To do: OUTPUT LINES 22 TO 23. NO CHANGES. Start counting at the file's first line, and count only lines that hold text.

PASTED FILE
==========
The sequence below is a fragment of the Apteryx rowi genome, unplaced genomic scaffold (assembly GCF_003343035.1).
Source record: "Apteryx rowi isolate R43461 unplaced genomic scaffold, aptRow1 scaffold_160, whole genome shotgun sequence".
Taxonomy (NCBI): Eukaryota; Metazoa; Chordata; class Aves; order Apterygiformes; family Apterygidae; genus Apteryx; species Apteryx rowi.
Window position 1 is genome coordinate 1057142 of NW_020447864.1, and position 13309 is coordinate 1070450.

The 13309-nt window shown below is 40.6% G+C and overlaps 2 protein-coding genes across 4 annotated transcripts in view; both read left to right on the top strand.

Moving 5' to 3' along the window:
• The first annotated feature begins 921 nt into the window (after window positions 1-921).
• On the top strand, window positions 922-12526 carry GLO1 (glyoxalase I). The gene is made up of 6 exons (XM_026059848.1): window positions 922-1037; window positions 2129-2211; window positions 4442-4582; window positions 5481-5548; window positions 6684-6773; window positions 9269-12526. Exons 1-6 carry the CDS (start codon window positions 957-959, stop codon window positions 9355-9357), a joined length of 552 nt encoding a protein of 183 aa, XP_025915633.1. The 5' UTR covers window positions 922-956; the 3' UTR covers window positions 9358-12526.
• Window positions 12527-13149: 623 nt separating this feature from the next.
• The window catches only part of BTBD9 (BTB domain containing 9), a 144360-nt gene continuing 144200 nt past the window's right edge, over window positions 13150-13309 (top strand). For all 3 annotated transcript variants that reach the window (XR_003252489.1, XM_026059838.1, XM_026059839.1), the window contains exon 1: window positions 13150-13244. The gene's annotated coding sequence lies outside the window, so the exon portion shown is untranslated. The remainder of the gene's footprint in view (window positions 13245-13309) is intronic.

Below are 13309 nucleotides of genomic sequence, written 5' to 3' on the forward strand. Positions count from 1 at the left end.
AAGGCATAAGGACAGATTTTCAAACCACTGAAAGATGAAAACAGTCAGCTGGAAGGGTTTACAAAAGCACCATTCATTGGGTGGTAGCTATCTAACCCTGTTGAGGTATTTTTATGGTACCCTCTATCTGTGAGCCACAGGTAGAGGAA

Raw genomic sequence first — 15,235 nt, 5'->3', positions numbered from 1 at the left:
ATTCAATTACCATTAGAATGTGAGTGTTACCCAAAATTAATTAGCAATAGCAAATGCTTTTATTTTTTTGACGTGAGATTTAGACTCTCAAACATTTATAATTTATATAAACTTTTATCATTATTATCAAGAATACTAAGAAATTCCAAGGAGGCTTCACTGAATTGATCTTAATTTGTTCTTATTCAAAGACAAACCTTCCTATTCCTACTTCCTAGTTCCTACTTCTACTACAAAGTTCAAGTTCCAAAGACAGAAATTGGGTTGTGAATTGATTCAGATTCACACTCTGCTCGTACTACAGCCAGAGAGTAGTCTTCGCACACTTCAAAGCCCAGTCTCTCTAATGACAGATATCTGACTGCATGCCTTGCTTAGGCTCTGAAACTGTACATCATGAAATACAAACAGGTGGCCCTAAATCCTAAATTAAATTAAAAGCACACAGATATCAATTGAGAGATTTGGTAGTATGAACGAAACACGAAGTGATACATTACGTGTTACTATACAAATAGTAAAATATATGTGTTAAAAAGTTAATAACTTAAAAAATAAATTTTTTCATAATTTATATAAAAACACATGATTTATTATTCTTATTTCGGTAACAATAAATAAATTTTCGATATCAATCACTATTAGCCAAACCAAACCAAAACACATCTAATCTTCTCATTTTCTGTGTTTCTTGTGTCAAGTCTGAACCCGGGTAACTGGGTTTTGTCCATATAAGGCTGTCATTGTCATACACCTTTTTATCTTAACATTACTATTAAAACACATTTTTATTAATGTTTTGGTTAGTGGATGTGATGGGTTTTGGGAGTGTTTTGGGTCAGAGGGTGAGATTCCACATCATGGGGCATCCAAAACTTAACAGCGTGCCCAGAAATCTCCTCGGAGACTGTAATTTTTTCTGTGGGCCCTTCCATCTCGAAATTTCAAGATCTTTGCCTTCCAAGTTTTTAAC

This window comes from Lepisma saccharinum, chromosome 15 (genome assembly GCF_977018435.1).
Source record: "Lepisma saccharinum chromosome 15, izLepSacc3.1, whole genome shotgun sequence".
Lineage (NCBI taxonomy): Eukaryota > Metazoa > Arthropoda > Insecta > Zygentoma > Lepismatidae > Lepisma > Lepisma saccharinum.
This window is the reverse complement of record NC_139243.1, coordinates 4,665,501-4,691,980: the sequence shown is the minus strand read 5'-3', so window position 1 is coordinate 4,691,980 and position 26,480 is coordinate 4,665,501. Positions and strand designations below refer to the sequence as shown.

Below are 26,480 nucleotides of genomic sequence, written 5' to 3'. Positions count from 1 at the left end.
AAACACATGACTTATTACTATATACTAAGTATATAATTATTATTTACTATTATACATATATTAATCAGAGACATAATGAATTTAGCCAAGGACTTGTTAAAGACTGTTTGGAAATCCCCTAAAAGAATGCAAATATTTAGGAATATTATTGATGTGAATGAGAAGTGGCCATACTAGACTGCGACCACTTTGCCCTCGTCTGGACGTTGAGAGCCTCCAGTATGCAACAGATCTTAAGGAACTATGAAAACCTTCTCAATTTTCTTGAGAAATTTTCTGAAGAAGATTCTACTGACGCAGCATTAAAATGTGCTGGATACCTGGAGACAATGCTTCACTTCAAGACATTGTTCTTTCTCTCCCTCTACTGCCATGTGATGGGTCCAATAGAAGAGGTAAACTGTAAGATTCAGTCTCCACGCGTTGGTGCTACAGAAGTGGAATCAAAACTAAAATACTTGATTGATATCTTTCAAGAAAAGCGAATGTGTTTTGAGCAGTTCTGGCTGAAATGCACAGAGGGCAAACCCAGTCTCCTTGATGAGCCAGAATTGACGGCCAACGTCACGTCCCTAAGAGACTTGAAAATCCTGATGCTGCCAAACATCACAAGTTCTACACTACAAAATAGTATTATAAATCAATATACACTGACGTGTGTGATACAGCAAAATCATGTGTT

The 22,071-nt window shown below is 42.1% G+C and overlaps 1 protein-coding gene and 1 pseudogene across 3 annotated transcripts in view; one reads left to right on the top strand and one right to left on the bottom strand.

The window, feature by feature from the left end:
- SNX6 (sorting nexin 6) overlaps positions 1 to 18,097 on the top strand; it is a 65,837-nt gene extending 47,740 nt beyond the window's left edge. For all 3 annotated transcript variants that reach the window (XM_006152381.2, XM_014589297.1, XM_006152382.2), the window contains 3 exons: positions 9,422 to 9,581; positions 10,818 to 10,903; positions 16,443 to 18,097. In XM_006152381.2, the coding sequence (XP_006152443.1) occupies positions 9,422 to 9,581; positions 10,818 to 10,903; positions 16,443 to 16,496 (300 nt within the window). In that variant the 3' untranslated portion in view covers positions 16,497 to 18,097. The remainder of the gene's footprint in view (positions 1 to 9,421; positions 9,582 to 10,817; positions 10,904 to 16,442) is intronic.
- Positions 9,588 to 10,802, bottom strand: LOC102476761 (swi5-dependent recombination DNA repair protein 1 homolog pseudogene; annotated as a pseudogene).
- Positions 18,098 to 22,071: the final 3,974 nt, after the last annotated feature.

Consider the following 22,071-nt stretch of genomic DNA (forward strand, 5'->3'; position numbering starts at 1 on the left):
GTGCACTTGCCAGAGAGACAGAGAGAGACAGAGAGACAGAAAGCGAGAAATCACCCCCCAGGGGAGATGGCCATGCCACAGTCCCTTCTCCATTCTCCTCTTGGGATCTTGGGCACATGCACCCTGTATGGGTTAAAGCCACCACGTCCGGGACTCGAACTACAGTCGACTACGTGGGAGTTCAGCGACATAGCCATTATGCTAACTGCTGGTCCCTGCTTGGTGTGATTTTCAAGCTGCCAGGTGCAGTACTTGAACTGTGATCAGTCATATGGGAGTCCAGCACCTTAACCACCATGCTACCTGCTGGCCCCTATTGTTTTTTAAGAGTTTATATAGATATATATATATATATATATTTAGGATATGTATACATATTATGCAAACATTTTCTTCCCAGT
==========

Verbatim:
The window, feature by feature from the left end:
- SNX6 (sorting nexin 6) overlaps positions 1 to 18,097 on the top strand; it is a 65,837-nt gene extending 47,740 nt beyond the window's left edge. For all 3 annotated transcript variants that reach the window (XM_006152381.2, XM_014589297.1, XM_006152382.2), the window contains 3 exons: positions 9,422 to 9,581; positions 10,818 to 10,903; positions 16,443 to 18,097. In XM_006152381.2, the coding sequence (XP_006152443.1) occupies positions 9,422 to 9,581; positions 10,818 to 10,903; positions 16,443 to 16,496 (300 nt within the window). In that variant the 3' untranslated portion in view covers positions 16,497 to 18,097. The remainder of the gene's footprint in view (positions 1 to 9,421; positions 9,582 to 10,817; positions 10,904 to 16,442) is intronic.